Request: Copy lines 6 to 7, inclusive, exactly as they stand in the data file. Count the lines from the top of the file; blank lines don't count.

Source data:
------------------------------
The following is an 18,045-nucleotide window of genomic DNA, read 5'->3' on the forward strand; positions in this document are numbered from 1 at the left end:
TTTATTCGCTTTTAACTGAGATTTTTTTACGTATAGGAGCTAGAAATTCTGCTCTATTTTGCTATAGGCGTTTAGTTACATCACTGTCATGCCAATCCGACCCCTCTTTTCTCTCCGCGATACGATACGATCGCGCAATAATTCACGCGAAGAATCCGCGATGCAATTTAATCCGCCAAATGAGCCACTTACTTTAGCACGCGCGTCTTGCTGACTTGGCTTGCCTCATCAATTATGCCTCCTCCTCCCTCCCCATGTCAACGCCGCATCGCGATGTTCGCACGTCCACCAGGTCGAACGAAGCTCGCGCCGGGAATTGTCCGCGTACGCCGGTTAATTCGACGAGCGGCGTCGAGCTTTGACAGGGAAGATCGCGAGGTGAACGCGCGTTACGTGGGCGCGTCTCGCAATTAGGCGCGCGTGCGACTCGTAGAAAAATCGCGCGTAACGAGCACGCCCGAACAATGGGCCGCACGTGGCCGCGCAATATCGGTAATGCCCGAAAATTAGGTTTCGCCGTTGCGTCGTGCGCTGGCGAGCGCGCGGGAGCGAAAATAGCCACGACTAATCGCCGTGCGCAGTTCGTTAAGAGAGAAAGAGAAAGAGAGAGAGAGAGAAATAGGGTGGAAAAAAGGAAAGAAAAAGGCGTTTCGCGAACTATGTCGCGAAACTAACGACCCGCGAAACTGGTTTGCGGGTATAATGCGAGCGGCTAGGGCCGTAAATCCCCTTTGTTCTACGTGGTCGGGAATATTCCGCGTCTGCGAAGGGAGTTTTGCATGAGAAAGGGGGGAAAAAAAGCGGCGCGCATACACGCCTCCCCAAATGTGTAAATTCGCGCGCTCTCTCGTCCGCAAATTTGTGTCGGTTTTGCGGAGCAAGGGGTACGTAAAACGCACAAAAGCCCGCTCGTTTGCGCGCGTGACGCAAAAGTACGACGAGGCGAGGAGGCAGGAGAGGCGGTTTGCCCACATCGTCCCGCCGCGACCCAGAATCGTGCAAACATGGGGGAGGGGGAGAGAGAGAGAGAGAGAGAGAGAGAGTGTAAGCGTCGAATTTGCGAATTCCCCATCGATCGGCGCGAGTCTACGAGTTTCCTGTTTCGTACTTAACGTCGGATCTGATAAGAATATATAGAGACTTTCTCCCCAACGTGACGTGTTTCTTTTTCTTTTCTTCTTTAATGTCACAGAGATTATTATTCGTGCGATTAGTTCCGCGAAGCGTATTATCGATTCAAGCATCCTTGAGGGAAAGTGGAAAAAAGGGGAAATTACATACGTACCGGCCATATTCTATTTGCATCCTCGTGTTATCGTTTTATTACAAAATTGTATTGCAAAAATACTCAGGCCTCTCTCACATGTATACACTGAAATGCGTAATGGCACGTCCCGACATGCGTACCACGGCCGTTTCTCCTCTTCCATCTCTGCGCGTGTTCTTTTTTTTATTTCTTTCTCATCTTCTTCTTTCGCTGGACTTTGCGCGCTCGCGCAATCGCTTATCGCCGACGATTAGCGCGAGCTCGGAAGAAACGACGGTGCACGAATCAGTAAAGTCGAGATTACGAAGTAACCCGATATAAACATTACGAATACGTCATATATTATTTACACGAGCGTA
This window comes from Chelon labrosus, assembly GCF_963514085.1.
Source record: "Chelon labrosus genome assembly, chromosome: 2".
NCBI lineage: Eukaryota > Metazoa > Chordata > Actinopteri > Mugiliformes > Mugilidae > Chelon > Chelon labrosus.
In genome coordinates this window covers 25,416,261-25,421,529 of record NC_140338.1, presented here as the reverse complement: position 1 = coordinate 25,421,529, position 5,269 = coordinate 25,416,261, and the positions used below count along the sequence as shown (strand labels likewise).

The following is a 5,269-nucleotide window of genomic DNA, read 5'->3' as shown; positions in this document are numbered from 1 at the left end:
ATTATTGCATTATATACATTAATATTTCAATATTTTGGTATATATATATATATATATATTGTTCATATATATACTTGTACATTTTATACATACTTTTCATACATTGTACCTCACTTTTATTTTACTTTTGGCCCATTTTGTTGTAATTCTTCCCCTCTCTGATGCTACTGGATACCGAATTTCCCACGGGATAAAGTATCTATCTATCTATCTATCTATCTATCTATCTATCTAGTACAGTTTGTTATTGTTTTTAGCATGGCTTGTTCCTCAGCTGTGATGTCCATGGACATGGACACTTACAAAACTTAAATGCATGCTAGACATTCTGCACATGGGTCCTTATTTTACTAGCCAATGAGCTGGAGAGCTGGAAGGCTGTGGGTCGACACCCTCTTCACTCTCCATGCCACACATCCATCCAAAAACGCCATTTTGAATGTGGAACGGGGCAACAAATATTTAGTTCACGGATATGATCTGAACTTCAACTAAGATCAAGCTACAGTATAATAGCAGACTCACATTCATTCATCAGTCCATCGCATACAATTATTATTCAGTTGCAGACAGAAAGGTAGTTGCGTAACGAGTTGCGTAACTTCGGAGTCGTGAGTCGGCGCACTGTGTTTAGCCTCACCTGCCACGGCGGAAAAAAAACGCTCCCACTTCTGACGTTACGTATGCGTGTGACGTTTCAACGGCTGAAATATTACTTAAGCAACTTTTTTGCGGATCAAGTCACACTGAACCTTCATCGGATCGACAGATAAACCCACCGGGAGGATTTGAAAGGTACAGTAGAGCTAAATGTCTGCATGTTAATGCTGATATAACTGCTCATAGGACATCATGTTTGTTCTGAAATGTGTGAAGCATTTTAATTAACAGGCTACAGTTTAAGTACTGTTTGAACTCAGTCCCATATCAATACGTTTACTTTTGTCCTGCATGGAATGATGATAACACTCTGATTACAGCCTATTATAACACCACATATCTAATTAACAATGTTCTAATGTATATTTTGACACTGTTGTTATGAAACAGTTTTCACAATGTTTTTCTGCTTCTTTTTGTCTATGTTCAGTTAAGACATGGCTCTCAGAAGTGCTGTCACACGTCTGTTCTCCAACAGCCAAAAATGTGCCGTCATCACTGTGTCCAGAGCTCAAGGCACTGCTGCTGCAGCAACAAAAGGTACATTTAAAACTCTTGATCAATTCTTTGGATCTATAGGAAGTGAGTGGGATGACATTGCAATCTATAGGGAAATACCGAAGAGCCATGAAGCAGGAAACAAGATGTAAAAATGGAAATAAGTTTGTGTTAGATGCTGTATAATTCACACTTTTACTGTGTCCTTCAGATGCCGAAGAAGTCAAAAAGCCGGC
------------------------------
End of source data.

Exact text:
In genome coordinates this window covers 25,416,261-25,421,529 of record NC_140338.1, presented here as the reverse complement: position 1 = coordinate 25,421,529, position 5,269 = coordinate 25,416,261, and the positions used below count along the sequence as shown (strand labels likewise).

The following is a 5,269-nucleotide window of genomic DNA, read 5'->3' as shown; positions in this document are numbered from 1 at the left end: